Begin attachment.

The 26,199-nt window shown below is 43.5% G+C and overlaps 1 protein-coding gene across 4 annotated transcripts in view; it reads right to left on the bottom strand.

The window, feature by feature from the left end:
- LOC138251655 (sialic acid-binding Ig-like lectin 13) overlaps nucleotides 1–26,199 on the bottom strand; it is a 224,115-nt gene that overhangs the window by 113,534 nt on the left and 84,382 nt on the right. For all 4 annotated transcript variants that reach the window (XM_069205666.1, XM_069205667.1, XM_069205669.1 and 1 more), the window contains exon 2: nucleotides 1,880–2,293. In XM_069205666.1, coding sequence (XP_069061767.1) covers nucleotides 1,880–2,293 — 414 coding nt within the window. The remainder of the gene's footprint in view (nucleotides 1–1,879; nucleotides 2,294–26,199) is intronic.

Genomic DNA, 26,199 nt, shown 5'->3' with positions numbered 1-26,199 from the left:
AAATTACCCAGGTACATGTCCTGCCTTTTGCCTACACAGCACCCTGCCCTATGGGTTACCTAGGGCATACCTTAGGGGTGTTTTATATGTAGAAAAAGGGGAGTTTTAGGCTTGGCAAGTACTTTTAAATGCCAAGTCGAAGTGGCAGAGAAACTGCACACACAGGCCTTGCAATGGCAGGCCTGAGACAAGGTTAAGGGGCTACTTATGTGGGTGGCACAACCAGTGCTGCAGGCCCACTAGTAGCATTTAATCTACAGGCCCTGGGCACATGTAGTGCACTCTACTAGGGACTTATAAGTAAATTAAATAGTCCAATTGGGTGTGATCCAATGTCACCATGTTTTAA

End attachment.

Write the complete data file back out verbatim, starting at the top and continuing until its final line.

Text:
The 26,199-nt window shown below is 43.5% G+C and overlaps 1 protein-coding gene across 4 annotated transcripts in view; it reads right to left on the bottom strand.

The window, feature by feature from the left end:
- LOC138251655 (sialic acid-binding Ig-like lectin 13) overlaps nucleotides 1–26,199 on the bottom strand; it is a 224,115-nt gene that overhangs the window by 113,534 nt on the left and 84,382 nt on the right. For all 4 annotated transcript variants that reach the window (XM_069205666.1, XM_069205667.1, XM_069205669.1 and 1 more), the window contains exon 2: nucleotides 1,880–2,293. In XM_069205666.1, coding sequence (XP_069061767.1) covers nucleotides 1,880–2,293 — 414 coding nt within the window. The remainder of the gene's footprint in view (nucleotides 1–1,879; nucleotides 2,294–26,199) is intronic.

Genomic DNA, 26,199 nt, shown 5'->3' with positions numbered 1-26,199 from the left:
AAATTACCCAGGTACATGTCCTGCCTTTTGCCTACACAGCACCCTGCCCTATGGGTTACCTAGGGCATACCTTAGGGGTGTTTTATATGTAGAAAAAGGGGAGTTTTAGGCTTGGCAAGTACTTTTAAATGCCAAGTCGAAGTGGCAGAGAAACTGCACACACAGGCCTTGCAATGGCAGGCCTGAGACAAGGTTAAGGGGCTACTTATGTGGGTGGCACAACCAGTGCTGCAGGCCCACTAGTAGCATTTAATCTACAGGCCCTGGGCACATGTAGTGCACTCTACTAGGGACTTATAAGTAAATTAAATAGTCCAATTGGGTGTGATCCAATGTCACCATGTTTTAA